Tuesday, February 14, 2017
The Battle of Chile Pt. 2: The Coup d'etat
Directed by Patricio Guzman, The Battle of Chile Pt. 2: The Coup d’etat is the second part in a trilogy of documentaries that explore the 1973 coup d’etat in Chile led by Augusto Pinochet against Salvador Allende. The film showcases the events leading to the coup following its first attempt in late June and how it would be successful as well as the horror that would impact the country for nearly two decades. The result is a fascinating yet visceral film from Patricio Guzman.
Picking up where its predecessor left off, the film chronicles the ten weeks of the summer of 1973 in Chile during a period of social and political unrest under the rule of its president Salvador Allende. The film, that is narrated by Abilio Fernandez, showcase the events that begins with the June 29 coup attempt as well as the attempts for a peaceful resolution between Allende and the more conservative Christian Democrats. During the course of the ten weeks, director Patricio Guzman and cinematographer Jorge Muller Silva (whom the film is dedicated to just like its predecessor) would film the many events that is happening including more protest marches and meetings that showcase the political disarray between the working class and poor against the middle and upper-class.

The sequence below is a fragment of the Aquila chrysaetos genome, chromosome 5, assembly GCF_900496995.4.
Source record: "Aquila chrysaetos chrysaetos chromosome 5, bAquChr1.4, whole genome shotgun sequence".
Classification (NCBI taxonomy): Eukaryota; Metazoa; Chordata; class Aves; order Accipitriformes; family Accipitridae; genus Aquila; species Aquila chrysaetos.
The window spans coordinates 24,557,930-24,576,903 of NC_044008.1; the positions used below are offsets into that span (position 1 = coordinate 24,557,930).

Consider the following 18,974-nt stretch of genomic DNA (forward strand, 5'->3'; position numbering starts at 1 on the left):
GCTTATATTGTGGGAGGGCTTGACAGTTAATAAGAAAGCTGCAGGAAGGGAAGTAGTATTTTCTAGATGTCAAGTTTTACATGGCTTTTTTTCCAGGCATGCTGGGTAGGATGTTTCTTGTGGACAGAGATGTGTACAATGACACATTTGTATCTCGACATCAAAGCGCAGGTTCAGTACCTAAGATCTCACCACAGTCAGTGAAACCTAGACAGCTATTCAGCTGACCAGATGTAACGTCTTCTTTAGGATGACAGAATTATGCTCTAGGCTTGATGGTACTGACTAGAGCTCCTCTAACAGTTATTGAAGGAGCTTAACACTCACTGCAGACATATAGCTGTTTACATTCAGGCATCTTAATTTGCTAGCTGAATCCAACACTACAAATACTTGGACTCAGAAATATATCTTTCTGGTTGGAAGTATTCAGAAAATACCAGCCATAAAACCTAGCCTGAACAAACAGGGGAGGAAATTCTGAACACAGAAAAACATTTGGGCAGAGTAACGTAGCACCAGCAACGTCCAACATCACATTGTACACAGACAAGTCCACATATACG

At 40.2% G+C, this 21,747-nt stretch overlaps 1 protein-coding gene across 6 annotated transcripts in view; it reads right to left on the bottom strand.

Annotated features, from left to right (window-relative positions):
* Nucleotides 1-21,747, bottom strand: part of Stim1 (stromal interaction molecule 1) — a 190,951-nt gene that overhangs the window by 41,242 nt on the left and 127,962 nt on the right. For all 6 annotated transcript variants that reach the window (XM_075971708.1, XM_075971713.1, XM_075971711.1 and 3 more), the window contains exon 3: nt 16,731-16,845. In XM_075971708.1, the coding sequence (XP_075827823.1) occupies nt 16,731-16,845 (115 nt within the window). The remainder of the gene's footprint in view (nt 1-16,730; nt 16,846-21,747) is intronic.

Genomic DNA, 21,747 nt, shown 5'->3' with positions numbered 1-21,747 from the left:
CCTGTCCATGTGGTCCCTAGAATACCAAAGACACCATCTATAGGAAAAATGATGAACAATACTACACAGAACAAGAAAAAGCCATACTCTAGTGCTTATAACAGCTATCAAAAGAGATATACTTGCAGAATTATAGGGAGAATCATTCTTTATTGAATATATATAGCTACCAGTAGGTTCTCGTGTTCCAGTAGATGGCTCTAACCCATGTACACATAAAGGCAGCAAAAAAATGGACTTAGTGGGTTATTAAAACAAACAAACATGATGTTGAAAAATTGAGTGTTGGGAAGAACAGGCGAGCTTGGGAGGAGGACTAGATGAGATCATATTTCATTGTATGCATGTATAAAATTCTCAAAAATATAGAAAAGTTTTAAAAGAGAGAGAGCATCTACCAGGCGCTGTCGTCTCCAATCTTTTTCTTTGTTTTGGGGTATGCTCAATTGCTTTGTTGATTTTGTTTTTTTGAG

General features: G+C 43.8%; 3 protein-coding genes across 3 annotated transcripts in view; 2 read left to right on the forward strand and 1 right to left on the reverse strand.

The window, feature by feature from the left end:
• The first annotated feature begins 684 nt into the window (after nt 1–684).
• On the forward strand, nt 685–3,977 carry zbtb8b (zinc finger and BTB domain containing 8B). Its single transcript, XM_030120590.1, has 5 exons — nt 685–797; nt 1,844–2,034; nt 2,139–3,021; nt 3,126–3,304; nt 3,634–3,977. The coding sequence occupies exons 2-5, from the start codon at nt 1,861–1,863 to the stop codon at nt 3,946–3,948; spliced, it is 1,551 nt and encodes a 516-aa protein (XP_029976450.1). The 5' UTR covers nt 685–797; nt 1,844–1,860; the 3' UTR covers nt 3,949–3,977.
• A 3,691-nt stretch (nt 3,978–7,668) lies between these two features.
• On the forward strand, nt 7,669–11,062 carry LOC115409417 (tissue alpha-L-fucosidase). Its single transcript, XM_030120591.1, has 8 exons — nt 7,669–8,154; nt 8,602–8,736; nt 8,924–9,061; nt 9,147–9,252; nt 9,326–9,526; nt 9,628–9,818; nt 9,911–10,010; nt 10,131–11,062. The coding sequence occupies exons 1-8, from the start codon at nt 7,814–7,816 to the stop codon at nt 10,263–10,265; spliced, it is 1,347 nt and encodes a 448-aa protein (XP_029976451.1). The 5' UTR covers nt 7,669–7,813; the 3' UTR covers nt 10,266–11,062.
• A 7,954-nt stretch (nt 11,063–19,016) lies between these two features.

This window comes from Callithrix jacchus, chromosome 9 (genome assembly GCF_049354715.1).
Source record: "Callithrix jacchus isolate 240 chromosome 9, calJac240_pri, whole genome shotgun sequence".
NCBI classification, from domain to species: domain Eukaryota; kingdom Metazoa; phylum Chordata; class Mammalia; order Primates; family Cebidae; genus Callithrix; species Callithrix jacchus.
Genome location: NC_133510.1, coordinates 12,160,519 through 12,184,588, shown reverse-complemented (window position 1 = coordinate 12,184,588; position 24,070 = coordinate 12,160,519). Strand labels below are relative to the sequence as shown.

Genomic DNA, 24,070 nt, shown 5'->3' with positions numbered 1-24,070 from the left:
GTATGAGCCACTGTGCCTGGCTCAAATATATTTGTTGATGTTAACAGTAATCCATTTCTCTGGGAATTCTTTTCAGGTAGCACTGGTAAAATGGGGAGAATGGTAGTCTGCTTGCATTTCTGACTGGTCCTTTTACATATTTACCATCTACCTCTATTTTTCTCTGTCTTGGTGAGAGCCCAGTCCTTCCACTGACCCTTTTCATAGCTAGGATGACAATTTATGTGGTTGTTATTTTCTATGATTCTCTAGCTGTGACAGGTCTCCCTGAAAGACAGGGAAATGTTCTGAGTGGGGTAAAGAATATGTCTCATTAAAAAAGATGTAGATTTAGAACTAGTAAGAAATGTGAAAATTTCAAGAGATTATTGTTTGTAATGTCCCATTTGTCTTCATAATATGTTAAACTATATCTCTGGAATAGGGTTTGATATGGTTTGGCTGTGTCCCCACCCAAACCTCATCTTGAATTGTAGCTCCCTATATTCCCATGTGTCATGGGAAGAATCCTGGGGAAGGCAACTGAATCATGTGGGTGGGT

With this usage of hand-held cameras in black-and-white footage that include some TV footage collected by editor Pedro Chaskel. Guzman chronicle many of these events that include a strike from trucker owners driven that was partially funded by the CIA who would be instrumental in the coup d’etat on September 11, 1973. Guzman would also go in the middle of the marches and protests talking to regular people as well as showcase footage of the growing tension including brief moments of peace talks that included a funeral for naval officer Arturo Araya was assassinated by right-wing extremists as it set the tone for what is to come. With some wanting Allende to resign or to transfer power to the Christian Democratic-led congress, Allende would refuse as he would try to create another vote for September but that would all change on September 11, 1973.
The sound work of Bernardo Menz would capture the sounds of protests and violence including the film’s climax that feature footage of the coup d’etat on September 11, 1973. Most notably Allende’s final speech before he would kill himself at the Presidential palace though it was reported that he was killed by either gunfire or bombs from the jets attacking the palace. Featuring pictures including some of the last pictures of Allende hours before his death, Guzman would reveal the chaos of that day and how it would affect Chile in the course of twenty-four hours with Augusto Pinochet and members of the junta talking about the end of three years of Marxism in the country.
The Battle of Chile Pt. 2: The Coup d’etat is an incredible film from Patricio Guzman. It’s a haunting documentary that explore the events that lead to one of the most horrific uprisings in world history as well as the division in a country that nearly destroyed it. In the end, The Battle of Chile Pt. 2: The Coup d’etat is a sensational film from Patricio Guzman.
Related: The Battle of Chile Pt. 1 - The Battle of Chile Pt. 3 - Chile, Obstinate Memory
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